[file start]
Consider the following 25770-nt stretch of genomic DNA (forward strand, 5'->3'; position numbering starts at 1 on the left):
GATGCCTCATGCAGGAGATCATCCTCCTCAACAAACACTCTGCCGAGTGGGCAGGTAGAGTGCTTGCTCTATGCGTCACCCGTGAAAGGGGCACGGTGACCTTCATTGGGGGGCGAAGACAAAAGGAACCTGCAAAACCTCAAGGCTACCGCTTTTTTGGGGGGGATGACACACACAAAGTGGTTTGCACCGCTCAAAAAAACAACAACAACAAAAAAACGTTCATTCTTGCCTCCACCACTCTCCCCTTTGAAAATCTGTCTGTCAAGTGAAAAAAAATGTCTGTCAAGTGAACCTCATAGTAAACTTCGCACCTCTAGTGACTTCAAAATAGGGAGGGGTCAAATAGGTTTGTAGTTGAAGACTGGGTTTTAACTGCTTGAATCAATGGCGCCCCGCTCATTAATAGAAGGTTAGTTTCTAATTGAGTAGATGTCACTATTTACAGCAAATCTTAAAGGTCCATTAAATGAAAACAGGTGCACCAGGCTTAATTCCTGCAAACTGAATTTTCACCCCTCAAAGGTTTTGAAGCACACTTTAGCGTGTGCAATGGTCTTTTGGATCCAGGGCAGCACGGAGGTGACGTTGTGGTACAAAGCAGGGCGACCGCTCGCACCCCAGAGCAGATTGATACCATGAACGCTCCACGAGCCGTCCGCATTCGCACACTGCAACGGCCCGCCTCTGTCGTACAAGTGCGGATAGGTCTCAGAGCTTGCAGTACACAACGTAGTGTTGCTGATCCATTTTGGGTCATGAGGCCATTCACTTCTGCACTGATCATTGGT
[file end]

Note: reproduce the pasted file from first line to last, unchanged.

Consider the following 25770-nt stretch of genomic DNA (forward strand, 5'->3'; position numbering starts at 1 on the left):
GATGCCTCATGCAGGAGATCATCCTCCTCAACAAACACTCTGCCGAGTGGGCAGGTAGAGTGCTTGCTCTATGCGTCACCCGTGAAAGGGGCACGGTGACCTTCATTGGGGGGCGAAGACAAAAGGAACCTGCAAAACCTCAAGGCTACCGCTTTTTTGGGGGGGATGACACACACAAAGTGGTTTGCACCGCTCAAAAAAACAACAACAACAAAAAAACGTTCATTCTTGCCTCCACCACTCTCCCCTTTGAAAATCTGTCTGTCAAGTGAAAAAAAATGTCTGTCAAGTGAACCTCATAGTAAACTTCGCACCTCTAGTGACTTCAAAATAGGGAGGGGTCAAATAGGTTTGTAGTTGAAGACTGGGTTTTAACTGCTTGAATCAATGGCGCCCCGCTCATTAATAGAAGGTTAGTTTCTAATTGAGTAGATGTCACTATTTACAGCAAATCTTAAAGGTCCATTAAATGAAAACAGGTGCACCAGGCTTAATTCCTGCAAACTGAATTTTCACCCCTCAAAGGTTTTGAAGCACACTTTAGCGTGTGCAATGGTCTTTTGGATCCAGGGCAGCACGGAGGTGACGTTGTGGTACAAAGCAGGGCGACCGCTCGCACCCCAGAGCAGATTGATACCATGAACGCTCCACGAGCCGTCCGCATTCGCACACTGCAACGGCCCGCCTCTGTCGTACAAGTGCGGATAGGTCTCAGAGCTTGCAGTACACAACGTAGTGTTGCTGATCCATTTTGGGTCATGAGGCCATTCACTTCTGCACTGATCATTGGT